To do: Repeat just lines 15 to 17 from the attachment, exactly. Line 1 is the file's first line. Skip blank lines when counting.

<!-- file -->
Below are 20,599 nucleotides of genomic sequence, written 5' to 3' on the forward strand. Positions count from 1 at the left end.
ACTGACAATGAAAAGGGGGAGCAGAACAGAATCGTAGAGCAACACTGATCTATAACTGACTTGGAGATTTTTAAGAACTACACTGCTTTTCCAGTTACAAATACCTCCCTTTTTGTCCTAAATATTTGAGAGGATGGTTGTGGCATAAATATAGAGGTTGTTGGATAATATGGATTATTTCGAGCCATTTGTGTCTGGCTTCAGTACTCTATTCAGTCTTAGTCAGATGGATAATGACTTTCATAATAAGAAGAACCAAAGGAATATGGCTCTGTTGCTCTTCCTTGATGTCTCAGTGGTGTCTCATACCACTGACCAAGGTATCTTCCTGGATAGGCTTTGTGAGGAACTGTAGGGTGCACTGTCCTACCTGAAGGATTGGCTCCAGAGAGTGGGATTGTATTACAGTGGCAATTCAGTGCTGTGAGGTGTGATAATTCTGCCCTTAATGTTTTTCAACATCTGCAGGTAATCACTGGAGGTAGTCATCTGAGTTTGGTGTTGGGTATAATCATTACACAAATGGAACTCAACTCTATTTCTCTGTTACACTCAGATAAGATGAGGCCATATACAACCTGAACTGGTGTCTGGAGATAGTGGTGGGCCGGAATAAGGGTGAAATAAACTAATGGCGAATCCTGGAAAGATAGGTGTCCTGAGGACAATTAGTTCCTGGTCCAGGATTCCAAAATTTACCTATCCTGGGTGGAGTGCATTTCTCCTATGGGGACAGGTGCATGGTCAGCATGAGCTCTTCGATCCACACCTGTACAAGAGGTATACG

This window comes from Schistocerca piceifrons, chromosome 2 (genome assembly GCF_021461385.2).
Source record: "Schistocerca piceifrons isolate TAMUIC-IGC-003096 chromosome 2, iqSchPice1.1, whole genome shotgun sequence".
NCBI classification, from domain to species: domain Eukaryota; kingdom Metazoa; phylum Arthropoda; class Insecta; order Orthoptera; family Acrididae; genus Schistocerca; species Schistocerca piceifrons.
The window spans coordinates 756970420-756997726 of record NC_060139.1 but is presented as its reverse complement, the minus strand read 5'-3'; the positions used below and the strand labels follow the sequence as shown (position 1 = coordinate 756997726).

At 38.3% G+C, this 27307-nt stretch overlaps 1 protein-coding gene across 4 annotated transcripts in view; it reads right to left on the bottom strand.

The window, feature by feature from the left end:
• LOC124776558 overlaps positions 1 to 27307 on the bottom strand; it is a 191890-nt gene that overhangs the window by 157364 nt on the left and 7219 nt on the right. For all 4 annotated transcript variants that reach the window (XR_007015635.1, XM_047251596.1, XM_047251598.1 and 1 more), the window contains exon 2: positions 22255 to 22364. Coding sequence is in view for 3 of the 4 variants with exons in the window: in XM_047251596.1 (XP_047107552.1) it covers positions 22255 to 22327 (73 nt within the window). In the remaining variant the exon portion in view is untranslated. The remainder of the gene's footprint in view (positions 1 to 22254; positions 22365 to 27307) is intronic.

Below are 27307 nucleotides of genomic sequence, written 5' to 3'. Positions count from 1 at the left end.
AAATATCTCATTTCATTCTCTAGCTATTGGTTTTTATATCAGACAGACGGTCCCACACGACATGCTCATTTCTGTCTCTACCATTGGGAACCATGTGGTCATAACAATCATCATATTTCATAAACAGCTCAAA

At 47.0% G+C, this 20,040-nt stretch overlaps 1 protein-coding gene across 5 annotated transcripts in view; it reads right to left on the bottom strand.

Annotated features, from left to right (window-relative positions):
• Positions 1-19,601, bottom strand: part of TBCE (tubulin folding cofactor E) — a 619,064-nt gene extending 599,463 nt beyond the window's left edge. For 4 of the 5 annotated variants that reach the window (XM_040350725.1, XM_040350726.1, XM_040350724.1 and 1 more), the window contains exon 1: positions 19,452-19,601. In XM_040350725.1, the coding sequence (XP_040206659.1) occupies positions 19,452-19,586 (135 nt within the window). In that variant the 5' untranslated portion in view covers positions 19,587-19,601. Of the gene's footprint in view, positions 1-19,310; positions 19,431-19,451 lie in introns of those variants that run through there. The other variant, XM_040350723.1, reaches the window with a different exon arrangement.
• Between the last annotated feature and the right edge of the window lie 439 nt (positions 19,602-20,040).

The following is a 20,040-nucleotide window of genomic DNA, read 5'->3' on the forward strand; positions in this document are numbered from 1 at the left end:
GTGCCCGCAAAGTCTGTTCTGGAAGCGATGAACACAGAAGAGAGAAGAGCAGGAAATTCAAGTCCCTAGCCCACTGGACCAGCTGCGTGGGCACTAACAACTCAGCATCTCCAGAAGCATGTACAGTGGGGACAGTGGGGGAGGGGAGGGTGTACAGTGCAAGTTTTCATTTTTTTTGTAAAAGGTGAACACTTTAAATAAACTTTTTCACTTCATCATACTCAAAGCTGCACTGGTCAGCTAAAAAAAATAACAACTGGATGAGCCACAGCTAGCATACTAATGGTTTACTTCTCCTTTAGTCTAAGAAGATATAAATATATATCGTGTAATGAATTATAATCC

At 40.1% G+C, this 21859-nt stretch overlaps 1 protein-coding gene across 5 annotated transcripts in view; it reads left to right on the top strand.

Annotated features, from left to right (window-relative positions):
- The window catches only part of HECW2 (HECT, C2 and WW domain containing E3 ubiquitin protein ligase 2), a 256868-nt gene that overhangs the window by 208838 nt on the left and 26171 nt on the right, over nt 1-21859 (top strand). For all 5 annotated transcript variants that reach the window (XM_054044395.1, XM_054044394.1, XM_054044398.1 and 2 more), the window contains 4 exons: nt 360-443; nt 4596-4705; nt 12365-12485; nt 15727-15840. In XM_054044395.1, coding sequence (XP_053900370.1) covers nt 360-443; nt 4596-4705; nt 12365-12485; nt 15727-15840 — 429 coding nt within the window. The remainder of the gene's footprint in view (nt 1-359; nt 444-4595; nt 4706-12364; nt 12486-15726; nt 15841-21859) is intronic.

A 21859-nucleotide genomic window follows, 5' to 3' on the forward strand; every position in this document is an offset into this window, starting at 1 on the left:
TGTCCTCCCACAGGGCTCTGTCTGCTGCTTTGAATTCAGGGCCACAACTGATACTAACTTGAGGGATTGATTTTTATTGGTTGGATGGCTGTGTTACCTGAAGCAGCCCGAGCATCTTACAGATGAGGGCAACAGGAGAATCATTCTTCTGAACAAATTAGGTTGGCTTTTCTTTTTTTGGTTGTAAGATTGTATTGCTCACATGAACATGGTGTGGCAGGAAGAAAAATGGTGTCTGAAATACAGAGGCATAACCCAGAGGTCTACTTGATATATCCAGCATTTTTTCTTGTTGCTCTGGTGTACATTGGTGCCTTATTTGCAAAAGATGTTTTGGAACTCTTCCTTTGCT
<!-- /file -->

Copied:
• Between the last annotated feature and the right edge of the window lie 439 nt (positions 19,602-20,040).

The following is a 20,040-nucleotide window of genomic DNA, read 5'->3' on the forward strand; positions in this document are numbered from 1 at the left end:
GTGCCCGCAAAGTCTGTTCTGGAAGCGATGAACACAGAAGAGAGAAGAGCAGGAAATTCAAGTCCCTAGCCCACTGGACCAGCTGCGTGGGCACTAACAACTCAGCATCTCCAGAAGCATGTACAGTGGGGACAGTGGGGGAGGGGAGGGTGTACAGTGCAAGTTTTCATTTTTTTTGTAAAAGGTGAACACTTTAAATAAACTTTTTCACTTCATCATACTCAAAGCTGCACTGGTCAGCTAAAAAAAATAACAACTGGATGAGCCACAGCTAGCATACTAATGGTTTACTTCTCCTTTAGTCTAAGAAGATATAAATATATATCGTGTAATGAATTATAATCC